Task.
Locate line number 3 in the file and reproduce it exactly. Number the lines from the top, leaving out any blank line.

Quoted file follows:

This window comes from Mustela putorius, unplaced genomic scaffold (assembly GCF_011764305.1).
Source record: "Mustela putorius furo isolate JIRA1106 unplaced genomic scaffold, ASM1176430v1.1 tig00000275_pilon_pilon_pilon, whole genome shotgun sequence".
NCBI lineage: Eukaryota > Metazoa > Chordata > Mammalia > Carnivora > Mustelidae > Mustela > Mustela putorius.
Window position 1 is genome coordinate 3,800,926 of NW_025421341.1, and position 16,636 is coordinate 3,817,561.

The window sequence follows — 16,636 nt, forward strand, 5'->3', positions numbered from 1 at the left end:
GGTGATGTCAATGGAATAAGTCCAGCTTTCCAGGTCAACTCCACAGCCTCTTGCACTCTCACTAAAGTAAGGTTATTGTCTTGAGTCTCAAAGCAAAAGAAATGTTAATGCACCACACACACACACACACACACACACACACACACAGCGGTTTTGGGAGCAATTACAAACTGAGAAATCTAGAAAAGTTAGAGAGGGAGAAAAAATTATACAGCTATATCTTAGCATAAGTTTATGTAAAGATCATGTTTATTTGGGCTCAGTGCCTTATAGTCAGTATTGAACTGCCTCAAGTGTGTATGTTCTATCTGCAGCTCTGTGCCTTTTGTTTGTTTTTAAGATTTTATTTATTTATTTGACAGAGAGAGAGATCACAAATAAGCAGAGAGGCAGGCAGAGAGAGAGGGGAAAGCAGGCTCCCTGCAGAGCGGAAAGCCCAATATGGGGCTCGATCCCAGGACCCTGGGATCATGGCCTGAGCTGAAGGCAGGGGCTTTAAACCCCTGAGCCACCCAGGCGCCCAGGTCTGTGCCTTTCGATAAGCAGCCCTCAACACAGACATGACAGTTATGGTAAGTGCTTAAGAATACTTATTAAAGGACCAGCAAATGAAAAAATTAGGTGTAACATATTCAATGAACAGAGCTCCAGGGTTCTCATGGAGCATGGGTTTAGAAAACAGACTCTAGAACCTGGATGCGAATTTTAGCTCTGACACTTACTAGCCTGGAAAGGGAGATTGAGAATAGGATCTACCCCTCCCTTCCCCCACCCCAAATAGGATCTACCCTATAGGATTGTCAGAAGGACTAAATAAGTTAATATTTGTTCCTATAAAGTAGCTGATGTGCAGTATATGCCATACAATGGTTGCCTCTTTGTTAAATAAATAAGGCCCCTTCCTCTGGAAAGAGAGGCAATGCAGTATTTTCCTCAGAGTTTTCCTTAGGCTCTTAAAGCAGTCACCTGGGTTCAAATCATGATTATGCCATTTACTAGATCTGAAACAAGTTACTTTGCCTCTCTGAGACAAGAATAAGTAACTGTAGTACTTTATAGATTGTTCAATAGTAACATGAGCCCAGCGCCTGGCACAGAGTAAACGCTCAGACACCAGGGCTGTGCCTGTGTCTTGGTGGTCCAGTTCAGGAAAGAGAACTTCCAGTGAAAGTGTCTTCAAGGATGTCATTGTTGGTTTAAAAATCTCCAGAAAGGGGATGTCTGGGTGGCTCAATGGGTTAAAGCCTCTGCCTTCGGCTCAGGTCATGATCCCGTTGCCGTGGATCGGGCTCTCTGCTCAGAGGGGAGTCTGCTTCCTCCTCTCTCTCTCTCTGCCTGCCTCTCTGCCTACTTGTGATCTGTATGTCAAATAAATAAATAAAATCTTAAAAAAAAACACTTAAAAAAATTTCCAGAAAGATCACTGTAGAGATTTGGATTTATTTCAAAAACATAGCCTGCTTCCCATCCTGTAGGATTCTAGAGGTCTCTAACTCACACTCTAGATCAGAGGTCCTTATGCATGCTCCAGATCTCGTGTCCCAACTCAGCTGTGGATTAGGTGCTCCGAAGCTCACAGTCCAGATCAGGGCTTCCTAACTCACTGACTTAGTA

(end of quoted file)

NCBI lineage: Eukaryota > Metazoa > Chordata > Mammalia > Carnivora > Mustelidae > Mustela > Mustela putorius.